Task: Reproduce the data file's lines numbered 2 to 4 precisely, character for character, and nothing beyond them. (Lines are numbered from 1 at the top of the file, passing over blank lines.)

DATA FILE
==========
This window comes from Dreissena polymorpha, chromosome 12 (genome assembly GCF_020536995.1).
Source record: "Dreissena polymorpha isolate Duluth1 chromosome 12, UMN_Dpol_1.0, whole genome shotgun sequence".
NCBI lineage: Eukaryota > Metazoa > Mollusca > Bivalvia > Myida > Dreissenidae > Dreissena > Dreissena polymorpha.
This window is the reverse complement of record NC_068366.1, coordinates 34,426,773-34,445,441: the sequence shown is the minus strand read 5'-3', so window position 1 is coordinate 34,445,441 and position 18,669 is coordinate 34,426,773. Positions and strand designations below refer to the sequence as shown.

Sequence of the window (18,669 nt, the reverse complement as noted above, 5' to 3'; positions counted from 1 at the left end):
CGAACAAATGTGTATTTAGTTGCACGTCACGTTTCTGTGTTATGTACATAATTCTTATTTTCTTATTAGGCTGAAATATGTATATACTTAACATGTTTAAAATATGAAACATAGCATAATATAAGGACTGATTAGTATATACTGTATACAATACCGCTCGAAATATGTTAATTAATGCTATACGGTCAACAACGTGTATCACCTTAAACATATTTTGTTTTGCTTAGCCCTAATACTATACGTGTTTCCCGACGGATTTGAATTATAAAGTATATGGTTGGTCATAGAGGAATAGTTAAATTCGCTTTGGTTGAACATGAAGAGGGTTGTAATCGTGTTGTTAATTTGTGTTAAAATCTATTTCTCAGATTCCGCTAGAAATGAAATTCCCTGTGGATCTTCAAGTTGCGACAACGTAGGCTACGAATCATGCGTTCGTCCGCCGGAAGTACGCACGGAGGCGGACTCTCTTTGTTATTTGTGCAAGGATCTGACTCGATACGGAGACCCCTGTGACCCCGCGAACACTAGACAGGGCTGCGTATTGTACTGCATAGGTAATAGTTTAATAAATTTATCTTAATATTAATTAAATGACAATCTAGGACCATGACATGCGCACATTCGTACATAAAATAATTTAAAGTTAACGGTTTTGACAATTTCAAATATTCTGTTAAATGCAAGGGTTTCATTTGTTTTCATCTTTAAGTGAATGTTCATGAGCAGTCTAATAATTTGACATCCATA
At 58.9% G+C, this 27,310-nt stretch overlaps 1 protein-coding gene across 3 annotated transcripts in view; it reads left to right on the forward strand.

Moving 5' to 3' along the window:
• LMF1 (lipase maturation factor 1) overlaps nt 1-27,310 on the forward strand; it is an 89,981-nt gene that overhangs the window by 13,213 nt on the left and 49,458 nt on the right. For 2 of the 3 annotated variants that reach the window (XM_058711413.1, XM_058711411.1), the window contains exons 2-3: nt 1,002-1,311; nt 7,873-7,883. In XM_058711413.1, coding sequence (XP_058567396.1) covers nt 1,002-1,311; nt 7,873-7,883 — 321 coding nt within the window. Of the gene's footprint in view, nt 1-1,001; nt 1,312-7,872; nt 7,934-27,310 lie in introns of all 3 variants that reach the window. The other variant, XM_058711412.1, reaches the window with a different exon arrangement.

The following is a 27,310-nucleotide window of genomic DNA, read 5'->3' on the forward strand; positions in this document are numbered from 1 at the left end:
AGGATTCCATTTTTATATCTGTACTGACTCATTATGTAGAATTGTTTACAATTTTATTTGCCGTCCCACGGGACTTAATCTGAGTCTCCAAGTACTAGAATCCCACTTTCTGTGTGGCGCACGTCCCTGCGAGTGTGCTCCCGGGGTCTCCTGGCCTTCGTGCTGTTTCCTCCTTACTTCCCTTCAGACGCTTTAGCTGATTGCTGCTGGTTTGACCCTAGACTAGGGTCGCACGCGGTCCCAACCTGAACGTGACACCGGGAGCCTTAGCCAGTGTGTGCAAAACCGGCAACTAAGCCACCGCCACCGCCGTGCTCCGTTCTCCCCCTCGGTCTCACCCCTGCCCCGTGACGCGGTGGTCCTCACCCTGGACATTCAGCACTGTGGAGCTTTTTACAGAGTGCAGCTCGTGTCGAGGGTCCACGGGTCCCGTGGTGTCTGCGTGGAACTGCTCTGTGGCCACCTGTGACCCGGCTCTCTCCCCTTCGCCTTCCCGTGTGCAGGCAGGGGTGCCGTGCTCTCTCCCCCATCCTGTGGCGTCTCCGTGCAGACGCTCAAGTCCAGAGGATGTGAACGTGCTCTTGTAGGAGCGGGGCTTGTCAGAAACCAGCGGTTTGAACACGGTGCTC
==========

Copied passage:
Source record: "Dreissena polymorpha isolate Duluth1 chromosome 12, UMN_Dpol_1.0, whole genome shotgun sequence".
NCBI lineage: Eukaryota > Metazoa > Mollusca > Bivalvia > Myida > Dreissenidae > Dreissena > Dreissena polymorpha.
This window is the reverse complement of record NC_068366.1, coordinates 34,426,773-34,445,441: the sequence shown is the minus strand read 5'-3', so window position 1 is coordinate 34,445,441 and position 18,669 is coordinate 34,426,773. Positions and strand designations below refer to the sequence as shown.